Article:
Volume 32, Issue 3, 2022
New Faces of Democracy
Democracy, Interpassivity, and the Cognitocratic Fallacy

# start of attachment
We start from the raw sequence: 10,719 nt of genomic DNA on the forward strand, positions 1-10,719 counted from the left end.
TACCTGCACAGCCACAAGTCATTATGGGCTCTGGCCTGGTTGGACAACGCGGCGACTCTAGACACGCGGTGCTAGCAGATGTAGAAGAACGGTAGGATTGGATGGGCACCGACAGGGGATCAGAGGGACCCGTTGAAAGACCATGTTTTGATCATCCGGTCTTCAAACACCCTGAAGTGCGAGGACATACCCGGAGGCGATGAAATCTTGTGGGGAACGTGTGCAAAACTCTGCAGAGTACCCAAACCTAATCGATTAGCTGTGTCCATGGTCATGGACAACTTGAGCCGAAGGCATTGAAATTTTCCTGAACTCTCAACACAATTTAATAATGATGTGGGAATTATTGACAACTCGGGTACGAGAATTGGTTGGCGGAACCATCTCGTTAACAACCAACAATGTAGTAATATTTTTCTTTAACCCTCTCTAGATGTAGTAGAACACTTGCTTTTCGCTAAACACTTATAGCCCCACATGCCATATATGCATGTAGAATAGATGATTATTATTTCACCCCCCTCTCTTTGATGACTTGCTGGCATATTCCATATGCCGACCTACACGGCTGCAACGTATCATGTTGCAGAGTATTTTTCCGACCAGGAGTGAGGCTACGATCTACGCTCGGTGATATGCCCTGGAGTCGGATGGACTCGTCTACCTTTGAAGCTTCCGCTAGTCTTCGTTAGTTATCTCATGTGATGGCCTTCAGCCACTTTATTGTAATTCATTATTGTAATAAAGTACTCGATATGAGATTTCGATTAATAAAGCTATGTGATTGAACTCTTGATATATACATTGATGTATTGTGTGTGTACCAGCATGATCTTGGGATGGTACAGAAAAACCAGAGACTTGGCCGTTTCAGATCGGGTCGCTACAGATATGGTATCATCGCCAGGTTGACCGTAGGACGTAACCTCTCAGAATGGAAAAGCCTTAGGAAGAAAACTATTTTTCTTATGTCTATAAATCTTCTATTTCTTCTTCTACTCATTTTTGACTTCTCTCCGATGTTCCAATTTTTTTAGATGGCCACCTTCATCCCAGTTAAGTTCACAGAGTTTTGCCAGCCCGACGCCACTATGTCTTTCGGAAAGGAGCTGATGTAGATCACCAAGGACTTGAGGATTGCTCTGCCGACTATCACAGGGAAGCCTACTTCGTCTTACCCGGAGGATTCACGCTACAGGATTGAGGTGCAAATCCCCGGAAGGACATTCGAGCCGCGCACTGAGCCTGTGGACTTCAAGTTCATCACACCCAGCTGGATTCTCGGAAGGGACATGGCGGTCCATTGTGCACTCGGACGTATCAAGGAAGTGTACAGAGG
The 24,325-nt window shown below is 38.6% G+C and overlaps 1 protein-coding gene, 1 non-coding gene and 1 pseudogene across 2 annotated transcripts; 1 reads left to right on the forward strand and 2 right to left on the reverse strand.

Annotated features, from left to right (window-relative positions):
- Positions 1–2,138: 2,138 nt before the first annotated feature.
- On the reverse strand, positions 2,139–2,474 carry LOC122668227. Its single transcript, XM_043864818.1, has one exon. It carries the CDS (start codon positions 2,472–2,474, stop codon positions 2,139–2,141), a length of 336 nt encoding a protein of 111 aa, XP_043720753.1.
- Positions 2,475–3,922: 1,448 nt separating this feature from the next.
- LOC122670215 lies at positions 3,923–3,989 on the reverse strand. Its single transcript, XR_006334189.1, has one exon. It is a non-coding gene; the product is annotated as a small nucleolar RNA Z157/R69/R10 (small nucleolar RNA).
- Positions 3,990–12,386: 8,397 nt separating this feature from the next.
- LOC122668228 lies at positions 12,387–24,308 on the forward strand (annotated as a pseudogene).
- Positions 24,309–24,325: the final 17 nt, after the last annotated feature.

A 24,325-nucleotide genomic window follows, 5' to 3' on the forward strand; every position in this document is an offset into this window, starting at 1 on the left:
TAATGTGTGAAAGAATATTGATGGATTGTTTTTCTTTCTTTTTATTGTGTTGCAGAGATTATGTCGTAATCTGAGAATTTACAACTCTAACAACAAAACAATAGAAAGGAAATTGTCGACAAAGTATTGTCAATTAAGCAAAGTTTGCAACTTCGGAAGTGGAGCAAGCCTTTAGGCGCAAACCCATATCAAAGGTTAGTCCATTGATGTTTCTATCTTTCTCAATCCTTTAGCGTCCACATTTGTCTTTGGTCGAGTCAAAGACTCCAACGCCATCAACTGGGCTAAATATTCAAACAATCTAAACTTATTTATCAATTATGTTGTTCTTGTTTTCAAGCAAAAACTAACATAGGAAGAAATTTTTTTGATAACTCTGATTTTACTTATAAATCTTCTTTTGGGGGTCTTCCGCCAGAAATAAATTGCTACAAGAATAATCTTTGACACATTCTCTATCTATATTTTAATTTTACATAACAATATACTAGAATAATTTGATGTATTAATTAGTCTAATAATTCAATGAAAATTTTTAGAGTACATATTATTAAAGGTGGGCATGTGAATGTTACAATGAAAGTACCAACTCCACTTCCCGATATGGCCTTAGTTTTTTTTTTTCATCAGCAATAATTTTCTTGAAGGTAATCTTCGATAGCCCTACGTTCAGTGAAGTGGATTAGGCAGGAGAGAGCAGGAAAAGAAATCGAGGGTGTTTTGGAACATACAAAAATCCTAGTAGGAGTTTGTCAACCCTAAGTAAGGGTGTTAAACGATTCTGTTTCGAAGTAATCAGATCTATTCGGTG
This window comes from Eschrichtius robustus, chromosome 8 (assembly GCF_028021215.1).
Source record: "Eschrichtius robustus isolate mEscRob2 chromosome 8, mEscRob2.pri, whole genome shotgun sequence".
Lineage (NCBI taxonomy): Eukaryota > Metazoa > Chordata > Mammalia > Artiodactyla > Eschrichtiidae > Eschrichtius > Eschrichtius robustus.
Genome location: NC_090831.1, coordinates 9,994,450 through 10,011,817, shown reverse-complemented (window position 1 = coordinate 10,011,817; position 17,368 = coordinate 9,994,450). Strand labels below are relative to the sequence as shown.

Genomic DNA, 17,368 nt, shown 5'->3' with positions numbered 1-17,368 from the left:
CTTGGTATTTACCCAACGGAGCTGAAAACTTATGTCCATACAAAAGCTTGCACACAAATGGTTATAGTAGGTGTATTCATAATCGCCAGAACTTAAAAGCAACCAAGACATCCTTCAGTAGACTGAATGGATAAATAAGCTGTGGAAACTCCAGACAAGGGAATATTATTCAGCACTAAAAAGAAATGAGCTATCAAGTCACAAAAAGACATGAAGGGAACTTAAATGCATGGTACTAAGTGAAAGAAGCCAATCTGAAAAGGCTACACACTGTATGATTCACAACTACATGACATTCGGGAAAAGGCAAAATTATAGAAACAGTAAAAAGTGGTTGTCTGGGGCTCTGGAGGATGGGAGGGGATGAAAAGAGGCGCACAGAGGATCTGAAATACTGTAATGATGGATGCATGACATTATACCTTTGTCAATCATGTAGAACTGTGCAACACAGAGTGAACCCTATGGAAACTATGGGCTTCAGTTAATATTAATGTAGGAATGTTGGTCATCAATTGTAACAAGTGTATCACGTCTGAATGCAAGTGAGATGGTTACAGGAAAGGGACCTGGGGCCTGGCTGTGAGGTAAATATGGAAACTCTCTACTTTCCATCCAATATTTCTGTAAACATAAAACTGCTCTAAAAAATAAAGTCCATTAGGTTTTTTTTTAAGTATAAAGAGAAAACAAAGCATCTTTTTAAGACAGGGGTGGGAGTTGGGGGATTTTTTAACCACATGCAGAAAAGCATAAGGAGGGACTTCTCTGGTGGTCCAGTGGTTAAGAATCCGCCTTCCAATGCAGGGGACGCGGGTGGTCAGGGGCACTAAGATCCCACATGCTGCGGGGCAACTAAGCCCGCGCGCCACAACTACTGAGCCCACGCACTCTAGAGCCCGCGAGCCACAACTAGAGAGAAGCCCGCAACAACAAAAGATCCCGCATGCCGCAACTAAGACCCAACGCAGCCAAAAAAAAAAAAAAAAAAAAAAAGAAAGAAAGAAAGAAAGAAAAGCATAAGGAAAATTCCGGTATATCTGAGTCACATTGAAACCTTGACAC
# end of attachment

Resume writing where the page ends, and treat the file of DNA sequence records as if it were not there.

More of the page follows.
Conceptions of deliberative democracy attach a particularly important role to the cognitive or epistemological competence of the agents of the political process. Such competence is viewed as a primary or even exclusive prerequisite qualifying one for the exercise of political power. The belief is amply illustrated by the contemporary debate between, on the one hand, the advocates of the broad participation of the people in democratic governance, and, on the other, the proponents of the deliberative ideal which presupposes that political power should be entrusted only to the people endowed with appropriate cognitive abilities. In my analysis of such cognitocratic conceptions, I stress the perils of the ascription of a prominent role to cognitive competence in the political process. In opposition to the cognitocratic approaches, both in their universalist and egalitarian, as well as elitist or meritocratic versions, I claim that they are marred by what I call the cognitocratic fallacy, and I argue that a more adequate understanding of governance in democratic systems should instead be based upon a political rather than epistemological capital. I also claim that the concept of political ability should be seen as potentially universal and that the potential may be activated through actual participation in democratic politics.